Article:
Excluding fashion references, what inspires your style? Challenges truly inspire & pull out ideas I wouldn’t have been able to find without. (I’m one of those people that perform best under chaotic stress.) If I am given a challenge from a client, with a limited budget that seems almost impossible – that’s when my best work comes through.
What is the best decade in fashion? Today. Today’s fashion draws inspiration from all eras. There are some great vintage wear and remakes. It is a compilation of all eras into one. Very little things are out of style once another decade turns over. Trends quickly become irrelevant, which in a short time can make them relevant again. The only things I consider out of style are very recent trends or things that are at their peak of trending. For example, my best friend who lives in LA called me to tell me how sad she was that fanny packs as over the shoulder packs blew up and how she feels lame wearing hers now. (r.i.p chest packs and rigs.) I still wear and love mine, but I’m just not as confident in it as I used to be.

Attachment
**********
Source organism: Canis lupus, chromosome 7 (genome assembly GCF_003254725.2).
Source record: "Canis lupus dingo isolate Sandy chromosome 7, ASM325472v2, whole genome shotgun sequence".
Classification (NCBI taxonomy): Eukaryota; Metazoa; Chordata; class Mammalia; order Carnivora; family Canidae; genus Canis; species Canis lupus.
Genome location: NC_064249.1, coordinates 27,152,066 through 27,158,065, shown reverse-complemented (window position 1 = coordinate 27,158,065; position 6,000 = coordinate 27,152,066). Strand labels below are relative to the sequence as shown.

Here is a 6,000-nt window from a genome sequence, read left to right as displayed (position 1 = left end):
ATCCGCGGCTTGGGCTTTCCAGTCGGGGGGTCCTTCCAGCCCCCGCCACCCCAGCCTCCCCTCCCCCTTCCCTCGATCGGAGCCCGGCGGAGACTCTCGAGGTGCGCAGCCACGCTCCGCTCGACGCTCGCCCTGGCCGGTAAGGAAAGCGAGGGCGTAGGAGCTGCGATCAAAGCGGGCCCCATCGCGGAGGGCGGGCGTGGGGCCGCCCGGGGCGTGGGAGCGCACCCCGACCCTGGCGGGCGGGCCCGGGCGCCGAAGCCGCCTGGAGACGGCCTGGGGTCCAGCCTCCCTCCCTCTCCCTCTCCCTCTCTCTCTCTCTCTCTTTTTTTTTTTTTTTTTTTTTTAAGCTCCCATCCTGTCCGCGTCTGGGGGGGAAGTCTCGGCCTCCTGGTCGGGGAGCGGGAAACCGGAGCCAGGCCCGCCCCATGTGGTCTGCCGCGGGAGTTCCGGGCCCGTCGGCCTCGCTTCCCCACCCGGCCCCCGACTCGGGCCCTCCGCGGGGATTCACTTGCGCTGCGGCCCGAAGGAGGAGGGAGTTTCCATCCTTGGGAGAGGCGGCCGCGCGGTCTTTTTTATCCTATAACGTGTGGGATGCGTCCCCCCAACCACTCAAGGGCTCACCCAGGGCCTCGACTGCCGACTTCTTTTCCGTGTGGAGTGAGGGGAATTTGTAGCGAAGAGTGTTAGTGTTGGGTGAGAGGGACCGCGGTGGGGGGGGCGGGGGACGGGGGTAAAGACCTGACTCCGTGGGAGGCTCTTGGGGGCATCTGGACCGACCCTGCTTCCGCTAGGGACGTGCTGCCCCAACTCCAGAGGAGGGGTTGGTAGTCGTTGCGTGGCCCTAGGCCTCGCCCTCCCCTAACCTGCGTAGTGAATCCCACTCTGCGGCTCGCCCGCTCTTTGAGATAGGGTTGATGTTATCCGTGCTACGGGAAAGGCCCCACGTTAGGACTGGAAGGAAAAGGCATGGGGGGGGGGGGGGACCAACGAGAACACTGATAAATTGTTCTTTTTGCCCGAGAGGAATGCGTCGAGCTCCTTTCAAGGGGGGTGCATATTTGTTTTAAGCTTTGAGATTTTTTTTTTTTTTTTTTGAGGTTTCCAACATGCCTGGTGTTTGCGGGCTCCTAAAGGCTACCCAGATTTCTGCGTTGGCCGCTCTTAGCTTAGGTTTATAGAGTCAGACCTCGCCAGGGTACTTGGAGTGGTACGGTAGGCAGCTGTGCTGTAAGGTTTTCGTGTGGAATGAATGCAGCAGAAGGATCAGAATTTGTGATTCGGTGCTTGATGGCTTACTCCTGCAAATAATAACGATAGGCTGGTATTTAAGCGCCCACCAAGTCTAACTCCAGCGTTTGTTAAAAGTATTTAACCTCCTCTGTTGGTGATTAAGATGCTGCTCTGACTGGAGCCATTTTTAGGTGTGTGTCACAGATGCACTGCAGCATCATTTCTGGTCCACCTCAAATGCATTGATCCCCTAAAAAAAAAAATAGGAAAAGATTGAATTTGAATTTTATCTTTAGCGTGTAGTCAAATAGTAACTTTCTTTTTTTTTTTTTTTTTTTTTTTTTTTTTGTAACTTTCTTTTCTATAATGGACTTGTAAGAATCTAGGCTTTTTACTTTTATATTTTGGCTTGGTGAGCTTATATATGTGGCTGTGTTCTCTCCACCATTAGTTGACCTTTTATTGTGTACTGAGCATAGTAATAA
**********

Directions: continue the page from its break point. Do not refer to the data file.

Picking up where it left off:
Do you think fast fashion has had a positive or negative effect on people cultivating a personal sense of style? For many people, fast fashion has a tremendous positive impact. Throughout high school I worked constantly, making a whopping $6.75 an hour. A $20 sweater from Forever 21 cost me almost four hours of work. Could you imagine if fast fashion wasn’t an option and I had to find $100 for a sweater? If your argument is to skip fast fashion and shop resale… thrifts and resale shops are stuffed full of fast fashion. Without it, people wouldn’t be consuming so much and so eager to donate their items later. If these stores weren’t flooded in donations, then their prices would be much steeper as well. And you know what, fast fashion allows all financial backgrounds to get a fit they feel like that bitch in. Everyone deserves to feel confident and explore their style. Your student loans aren’t going anywhere, and neither is fast fashion. Let me let everyone in on a little secret. Those super “hypeboy” sneakers you just spent $250 on? They were made in the same factory, by the same workers, with the same quality control as those fast fashion sneakers that cost $30. Fast fashion can be very, very expensive. Fast fashion is determined on the quality and turn-over time, not the price point. Brands that are known as “fast fashion brands” just have less of a markup on their items than other secret fast fashion brands. We all are just paying for clout, not the actual product. Overall, my answer is yes, fast fashion benefits some people. But the fashion industry is also detrimental to our earth. We are talking about the second most polluting industry, beat out only by oil. Oh, and those $250 clout sneakers? Their company had a factory collapse a few years ago, thanks to laughable quality control and working conditions. This same company underpays its workers after establishing dangerous working conditions. The list of retail factory horror stories continues, with laborers resorting to sewing words like ‘help’ into clothing, and leaving desperate notes in pockets of the garments they are sewing. In this sense, fast fashion is truly evil.